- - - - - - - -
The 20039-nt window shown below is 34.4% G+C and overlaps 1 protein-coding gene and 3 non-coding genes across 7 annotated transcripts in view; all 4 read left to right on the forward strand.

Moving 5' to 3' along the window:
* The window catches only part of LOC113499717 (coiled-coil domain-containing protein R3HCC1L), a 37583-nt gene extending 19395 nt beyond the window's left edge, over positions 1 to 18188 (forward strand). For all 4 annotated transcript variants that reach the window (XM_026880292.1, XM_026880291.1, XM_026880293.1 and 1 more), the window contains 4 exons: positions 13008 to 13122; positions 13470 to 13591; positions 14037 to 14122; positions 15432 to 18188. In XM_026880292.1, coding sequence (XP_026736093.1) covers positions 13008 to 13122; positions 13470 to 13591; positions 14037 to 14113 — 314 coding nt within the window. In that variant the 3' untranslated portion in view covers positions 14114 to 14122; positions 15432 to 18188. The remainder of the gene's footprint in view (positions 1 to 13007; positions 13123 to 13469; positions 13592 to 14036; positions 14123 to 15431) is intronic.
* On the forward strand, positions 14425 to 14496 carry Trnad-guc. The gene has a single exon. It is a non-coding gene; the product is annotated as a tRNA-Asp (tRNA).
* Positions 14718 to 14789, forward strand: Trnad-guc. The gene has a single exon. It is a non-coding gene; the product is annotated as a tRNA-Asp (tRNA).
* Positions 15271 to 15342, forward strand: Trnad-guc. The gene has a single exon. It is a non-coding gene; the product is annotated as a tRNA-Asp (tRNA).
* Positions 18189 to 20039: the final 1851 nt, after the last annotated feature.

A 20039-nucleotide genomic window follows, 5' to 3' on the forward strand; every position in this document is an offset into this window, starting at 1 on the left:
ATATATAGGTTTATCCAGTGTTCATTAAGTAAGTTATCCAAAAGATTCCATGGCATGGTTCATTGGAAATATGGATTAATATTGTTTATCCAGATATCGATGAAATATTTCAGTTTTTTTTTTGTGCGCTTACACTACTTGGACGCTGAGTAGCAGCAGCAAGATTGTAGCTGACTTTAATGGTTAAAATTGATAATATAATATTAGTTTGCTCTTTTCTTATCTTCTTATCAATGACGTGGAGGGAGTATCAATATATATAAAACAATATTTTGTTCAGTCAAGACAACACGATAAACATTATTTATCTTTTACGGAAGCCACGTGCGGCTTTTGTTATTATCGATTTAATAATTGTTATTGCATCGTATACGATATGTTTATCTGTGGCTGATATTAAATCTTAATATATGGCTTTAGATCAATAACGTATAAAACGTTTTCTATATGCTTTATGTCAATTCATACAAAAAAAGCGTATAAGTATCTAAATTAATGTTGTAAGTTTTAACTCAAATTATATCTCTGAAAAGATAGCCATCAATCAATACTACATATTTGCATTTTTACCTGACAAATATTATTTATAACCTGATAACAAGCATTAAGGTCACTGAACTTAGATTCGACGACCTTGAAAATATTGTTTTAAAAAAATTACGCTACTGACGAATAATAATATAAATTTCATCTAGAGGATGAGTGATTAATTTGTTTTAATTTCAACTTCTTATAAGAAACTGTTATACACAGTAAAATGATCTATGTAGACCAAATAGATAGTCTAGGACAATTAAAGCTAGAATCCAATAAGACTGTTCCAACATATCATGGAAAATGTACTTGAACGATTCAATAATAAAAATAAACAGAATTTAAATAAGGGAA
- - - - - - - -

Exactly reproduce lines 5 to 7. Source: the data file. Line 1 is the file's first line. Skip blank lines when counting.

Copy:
* Positions 14718 to 14789, forward strand: Trnad-guc. The gene has a single exon. It is a non-coding gene; the product is annotated as a tRNA-Asp (tRNA).
* Positions 15271 to 15342, forward strand: Trnad-guc. The gene has a single exon. It is a non-coding gene; the product is annotated as a tRNA-Asp (tRNA).
* Positions 18189 to 20039: the final 1851 nt, after the last annotated feature.